Nathan‘s Interview with CM Debell
The Many Shades of Midnight was a complete surprise hit with me, and one of the most emotionally devestating reads I have read in quite a while (see my full review here). It is a book that has occupied a pretty significant part of my brain and just won’t let go! I am absolutely delighted to have gotten to ask the author, CM Debell, some questions about her book, writing process, and more!
Can you give readers a quick elevator pitch for your book? What kinds of readers would be interested in The Many Shades of Midnight?
An early reader once described this book to me as ‘zombie apocalypse meets extinction rebellion’ so I stole that and have used it a few times. But it’s less zombie apocalypse and more an exploration of how these characters respond when faced with a desperate threat and no good choices. It’s very much a character-driven story, so I think it will appeal to readers who look for that. There’s also plenty of politics and intrigue and an element of mystery. Probably not the book for people looking for big battles and lots of action.
What inspired the world of Ellasia and the plot and/or characters in The Many Shades of Midnight?
I wrote this story because I was – I am – angry about what we are doing to the planet. I wrote it because I’m frightened of what the future holds for the next generations. All that anger and fear was the inspiration for this story, which explores a crisis similar to climate change, although very much a fantasy version. And fantasy is the perfect genre to explore these themes. I created a world in which the same greed and corruption and apathy that has brought us to where we are today has brought that world to the brink of disaster. Only in Ellasia time really has run out and the problem is no longer one for future generations to deal with.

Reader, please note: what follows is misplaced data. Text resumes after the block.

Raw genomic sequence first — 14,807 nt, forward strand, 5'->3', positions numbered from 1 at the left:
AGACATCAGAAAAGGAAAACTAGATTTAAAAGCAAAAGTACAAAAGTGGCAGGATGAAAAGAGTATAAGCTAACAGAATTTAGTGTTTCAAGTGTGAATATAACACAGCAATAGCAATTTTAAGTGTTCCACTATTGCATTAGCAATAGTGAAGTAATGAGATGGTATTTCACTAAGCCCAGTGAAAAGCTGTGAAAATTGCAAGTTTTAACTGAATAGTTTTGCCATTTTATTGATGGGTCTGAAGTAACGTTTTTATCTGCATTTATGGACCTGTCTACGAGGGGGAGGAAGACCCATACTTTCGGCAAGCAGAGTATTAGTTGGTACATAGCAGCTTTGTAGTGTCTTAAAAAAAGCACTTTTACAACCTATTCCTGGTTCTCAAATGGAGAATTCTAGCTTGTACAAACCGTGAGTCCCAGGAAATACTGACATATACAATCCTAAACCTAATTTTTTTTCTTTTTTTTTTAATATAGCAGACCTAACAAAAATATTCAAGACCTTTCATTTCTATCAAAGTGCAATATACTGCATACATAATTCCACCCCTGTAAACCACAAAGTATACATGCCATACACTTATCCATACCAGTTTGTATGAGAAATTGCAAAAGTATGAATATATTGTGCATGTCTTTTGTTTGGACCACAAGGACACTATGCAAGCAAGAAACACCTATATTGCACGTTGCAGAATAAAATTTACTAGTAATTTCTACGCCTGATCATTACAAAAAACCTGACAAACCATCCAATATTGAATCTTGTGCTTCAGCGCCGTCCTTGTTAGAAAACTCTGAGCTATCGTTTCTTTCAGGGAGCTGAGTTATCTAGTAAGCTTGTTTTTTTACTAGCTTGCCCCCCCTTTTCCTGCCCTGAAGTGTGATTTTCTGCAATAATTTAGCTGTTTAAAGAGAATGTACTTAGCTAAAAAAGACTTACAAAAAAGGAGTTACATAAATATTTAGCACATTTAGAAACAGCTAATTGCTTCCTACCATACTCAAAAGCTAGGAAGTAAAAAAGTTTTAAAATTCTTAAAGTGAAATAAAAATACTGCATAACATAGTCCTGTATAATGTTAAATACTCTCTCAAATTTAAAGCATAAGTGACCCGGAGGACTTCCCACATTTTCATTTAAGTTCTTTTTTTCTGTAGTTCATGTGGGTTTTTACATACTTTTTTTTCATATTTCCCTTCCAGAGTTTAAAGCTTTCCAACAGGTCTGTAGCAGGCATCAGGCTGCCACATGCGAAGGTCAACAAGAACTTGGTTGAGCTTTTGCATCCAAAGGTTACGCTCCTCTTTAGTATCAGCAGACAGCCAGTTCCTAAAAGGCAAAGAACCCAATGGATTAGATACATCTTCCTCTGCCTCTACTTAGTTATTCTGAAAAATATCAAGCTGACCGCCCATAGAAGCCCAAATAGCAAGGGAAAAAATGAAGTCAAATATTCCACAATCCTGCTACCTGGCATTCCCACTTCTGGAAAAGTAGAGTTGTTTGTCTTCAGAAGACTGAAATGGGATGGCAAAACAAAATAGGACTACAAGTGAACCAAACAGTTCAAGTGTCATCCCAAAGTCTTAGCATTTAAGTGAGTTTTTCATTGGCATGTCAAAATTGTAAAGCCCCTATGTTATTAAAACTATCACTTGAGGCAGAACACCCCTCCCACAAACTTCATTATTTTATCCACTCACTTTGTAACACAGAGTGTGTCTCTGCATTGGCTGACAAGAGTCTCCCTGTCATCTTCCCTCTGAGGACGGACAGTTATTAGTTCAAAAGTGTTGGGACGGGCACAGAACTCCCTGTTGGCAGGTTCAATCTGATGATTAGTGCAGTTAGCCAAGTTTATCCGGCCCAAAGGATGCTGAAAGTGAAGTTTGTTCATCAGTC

Your book talks about the structural failings to respond to a plague. Did you write this book during or in response to the COVID pandemic? How did the COVID pandemic impact your experience writing this book?
Interestingly, I’ve never looked at it like that. This book is about a failure to respond to a crisis, of which the plague is a symptom, but that crisis is inspired by climate change rather than Covid. Although I didn’t start writing the book until last summer, I had been thinking about the story since 2018, and the plague storyline was already in place. But there is a lot of my frustration and anger in this book, and the last few years have added to that, so I’m sure Covid did have an influence.
The Many Shades of Midnight has an interesting structure, in that the beginning of the book spends lengthy amounts of time with one POV character before switching, while later the POV shifts more rapidly (while adding more POV characters!). How did you decide to structure your novel this way, and what benefits or challenges did that bring?
It wasn’t really a decision, it’s just how I wrote it. I’m not a planner, and I’ve always written books from multiple POVs. I like it as a format, although I know that’s not the case for all readers. It suits the way I tell stories, and I love the freedom to explore a story from different angles and take in events that happen in different locations. Most importantly, I love how multiple POVs allow you to glimpse different sides of the same character depending on whose eyes you are seeing them through. That was especially important for this book.
At every stage, I simply told the story through the point of view that worked best for that scene or collection of scenes. The POV shifts become more rapid as the story picks up pace, and particularly in the last 20% or so, I needed the perspectives of those additional characters because there was one point of view I couldn’t use.
Do you have a favorite character that you liked writing? Was there a particularly difficult character to write?